Entertainment / Celebs And Viral

Kaunda Selisho
Lifestyle Journalist
3 minute read
28 Jul 2021
5:37 pm

Makhadzi and Sho Madjozi comparison sparks colourism debate

Kaunda Selisho

Makhadzi and Sho Madjozi were recently compared. Madjozi is said to enjoy the success that she does because of the colour of skin.

Artists Sho Madjozi and Makhadzi were recently compared in a debate about colourism | Picture: Instagram

Music superstars Makhadzi and Sho Madjozi have sparked yet another colourism debate after a recent comparison on social media.

This after Naledi Sekoto tweeted: “convinced Sh* M*djozi did so well in such a short space of time because she was light skinned. This lady makes good music, works hard and is a star but we know why she’s so overlooked.”

The tweet received a lot of engagement and invited a range of opinions from other Twitter users about what the comment implies for both Makhadzi and Sho Madjozi.


This comes weeks after Makhadzi was compared to yet another South African woman, Thuso Mbedu.

Social media users joked about Makhadzi looking older than she is when compared to people like Mbedu, who look young for their age.

Facebook user Ayanda Yaya Mokwana shared her thoughts on the matter and chalked to Makhadzi criticism up to Makhadzi’s “African features.”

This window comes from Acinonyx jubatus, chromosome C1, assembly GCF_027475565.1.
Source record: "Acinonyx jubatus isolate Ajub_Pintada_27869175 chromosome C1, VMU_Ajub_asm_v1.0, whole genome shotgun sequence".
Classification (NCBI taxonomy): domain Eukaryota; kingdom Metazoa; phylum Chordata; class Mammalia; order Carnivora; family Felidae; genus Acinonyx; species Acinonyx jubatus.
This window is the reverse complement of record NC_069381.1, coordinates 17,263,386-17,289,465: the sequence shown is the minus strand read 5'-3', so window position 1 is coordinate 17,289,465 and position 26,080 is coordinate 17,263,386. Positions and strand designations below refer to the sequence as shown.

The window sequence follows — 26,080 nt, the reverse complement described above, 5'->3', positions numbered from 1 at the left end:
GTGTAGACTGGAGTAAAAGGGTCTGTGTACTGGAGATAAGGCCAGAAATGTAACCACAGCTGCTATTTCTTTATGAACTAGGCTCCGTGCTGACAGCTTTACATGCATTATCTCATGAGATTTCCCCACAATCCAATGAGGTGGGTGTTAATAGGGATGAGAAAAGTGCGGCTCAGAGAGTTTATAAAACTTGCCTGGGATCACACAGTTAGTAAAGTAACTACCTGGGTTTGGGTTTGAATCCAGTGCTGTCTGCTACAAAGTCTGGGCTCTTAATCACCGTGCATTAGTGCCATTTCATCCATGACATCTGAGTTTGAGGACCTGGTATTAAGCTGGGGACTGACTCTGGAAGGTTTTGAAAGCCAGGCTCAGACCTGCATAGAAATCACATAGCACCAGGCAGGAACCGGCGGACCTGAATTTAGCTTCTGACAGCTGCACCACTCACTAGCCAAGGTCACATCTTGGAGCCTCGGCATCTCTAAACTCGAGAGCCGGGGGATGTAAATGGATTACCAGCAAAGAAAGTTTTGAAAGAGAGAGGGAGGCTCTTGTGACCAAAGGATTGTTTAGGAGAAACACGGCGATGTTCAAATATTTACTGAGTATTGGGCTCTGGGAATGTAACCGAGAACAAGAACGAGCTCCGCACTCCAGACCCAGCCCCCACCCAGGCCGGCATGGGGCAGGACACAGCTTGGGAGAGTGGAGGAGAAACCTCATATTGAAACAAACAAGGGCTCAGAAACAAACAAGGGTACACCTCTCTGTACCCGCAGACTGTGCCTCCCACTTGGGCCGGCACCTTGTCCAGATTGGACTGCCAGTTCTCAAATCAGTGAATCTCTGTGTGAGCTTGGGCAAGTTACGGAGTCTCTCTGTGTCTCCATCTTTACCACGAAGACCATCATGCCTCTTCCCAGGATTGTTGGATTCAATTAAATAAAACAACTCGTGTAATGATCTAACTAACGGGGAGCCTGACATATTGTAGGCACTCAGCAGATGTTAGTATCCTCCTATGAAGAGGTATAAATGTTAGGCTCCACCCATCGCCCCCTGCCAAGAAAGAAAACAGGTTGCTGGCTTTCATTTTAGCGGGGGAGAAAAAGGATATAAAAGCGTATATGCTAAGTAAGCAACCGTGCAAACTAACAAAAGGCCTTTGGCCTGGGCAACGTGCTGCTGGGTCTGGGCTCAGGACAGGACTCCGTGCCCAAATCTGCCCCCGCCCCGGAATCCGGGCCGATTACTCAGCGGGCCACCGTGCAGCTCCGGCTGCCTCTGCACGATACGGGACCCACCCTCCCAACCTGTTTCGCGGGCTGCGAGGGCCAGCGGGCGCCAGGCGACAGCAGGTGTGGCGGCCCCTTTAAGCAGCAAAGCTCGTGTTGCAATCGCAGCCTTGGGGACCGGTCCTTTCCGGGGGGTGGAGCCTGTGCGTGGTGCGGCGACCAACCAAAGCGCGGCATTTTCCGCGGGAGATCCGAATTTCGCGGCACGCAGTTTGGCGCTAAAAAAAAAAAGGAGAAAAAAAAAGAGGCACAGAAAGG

Some have attributed the dislike of Makhadzi to a disdain for her ethnic background.

Much like Pearl Thusi, Madjozi’s name has been brought up in many a colourism conversation. 

As part of radio station PowerFM’s #987Woman series in 2019, Madjozi was invited to host the midday segment and take over as host for a day and chose to tackle the topic of colourism with Gigi Lamayne. 

Lamayne shared how an unnamed South African celebrity tried to convince her to consider bleaching her skin in order to further her career. Lamayne also stated that this unnamed celebrity told her that she had done it herself and it had worked wonders for her own career.

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The pair went on to discuss the innocuous ways in which colourism takes shape in day to day interactions as well as the more overt ways that darker-skinned non-white people are discriminated against by people from their own ethnic backgrounds.

According to Madjozi, one’s experience of colourism isn’t always negative as she often hears things like “you’re beautiful for a Tsonga girl”. She added, however, that although there are people who think it is a compliment, the underlying implications of the comment are very problematic and may be hurtful to someone else.

Lamayne likened this to the conversations had in hip hop circles and the archetype that most men in hip hop find themselves glorifying. An archetype that Lamayne described as the “light-skinned, long-haired, thin waist, big booty” type of woman.

When asked by Madjozi if she thinks how she looks has impacted her career, Lamayne said she did think so but mainly because of the ideas people hold about skin colour and the varying levels of respect they afford to people based on how they look.

“It’s not that I’m bitter but I do acknowledge that if I looked a certain way I’d be further in my career,” added Lamayne.

The pair concluded by inviting listeners to be more mindful of the ways in which colourism played out and the little and big ways they contributed to it.

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